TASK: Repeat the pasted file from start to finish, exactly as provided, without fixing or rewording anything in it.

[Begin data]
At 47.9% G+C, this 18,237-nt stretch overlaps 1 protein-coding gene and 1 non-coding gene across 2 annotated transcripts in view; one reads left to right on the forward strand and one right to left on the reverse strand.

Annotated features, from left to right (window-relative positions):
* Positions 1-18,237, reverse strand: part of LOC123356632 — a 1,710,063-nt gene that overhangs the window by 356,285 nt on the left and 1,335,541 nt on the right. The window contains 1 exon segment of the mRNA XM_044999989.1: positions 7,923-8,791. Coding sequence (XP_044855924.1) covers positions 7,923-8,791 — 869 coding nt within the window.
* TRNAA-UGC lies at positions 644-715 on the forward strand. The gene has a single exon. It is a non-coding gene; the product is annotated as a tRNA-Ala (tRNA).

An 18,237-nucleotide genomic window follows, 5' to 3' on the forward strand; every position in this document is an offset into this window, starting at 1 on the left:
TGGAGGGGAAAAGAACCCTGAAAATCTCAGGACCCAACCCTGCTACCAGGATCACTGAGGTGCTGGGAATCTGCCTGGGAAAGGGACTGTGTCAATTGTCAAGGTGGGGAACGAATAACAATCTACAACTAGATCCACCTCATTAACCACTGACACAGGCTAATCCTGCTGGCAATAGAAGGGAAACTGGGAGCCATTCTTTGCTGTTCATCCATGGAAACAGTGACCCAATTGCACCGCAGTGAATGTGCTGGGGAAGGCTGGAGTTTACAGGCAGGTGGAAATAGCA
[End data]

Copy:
At 47.9% G+C, this 18,237-nt stretch overlaps 1 protein-coding gene and 1 non-coding gene across 2 annotated transcripts in view; one reads left to right on the forward strand and one right to left on the reverse strand.

Annotated features, from left to right (window-relative positions):
* Positions 1-18,237, reverse strand: part of LOC123356632 — a 1,710,063-nt gene that overhangs the window by 356,285 nt on the left and 1,335,541 nt on the right. The window contains 1 exon segment of the mRNA XM_044999989.1: positions 7,923-8,791. Coding sequence (XP_044855924.1) covers positions 7,923-8,791 — 869 coding nt within the window.
* TRNAA-UGC lies at positions 644-715 on the forward strand. The gene has a single exon. It is a non-coding gene; the product is annotated as a tRNA-Ala (tRNA).

An 18,237-nucleotide genomic window follows, 5' to 3' on the forward strand; every position in this document is an offset into this window, starting at 1 on the left:
TGGAGGGGAAAAGAACCCTGAAAATCTCAGGACCCAACCCTGCTACCAGGATCACTGAGGTGCTGGGAATCTGCCTGGGAAAGGGACTGTGTCAATTGTCAAGGTGGGGAACGAATAACAATCTACAACTAGATCCACCTCATTAACCACTGACACAGGCTAATCCTGCTGGCAATAGAAGGGAAACTGGGAGCCATTCTTTGCTGTTCATCCATGGAAACAGTGACCCAATTGCACCGCAGTGAATGTGCTGGGGAAGGCTGGAGTTTACAGGCAGGTGGAAATAGCA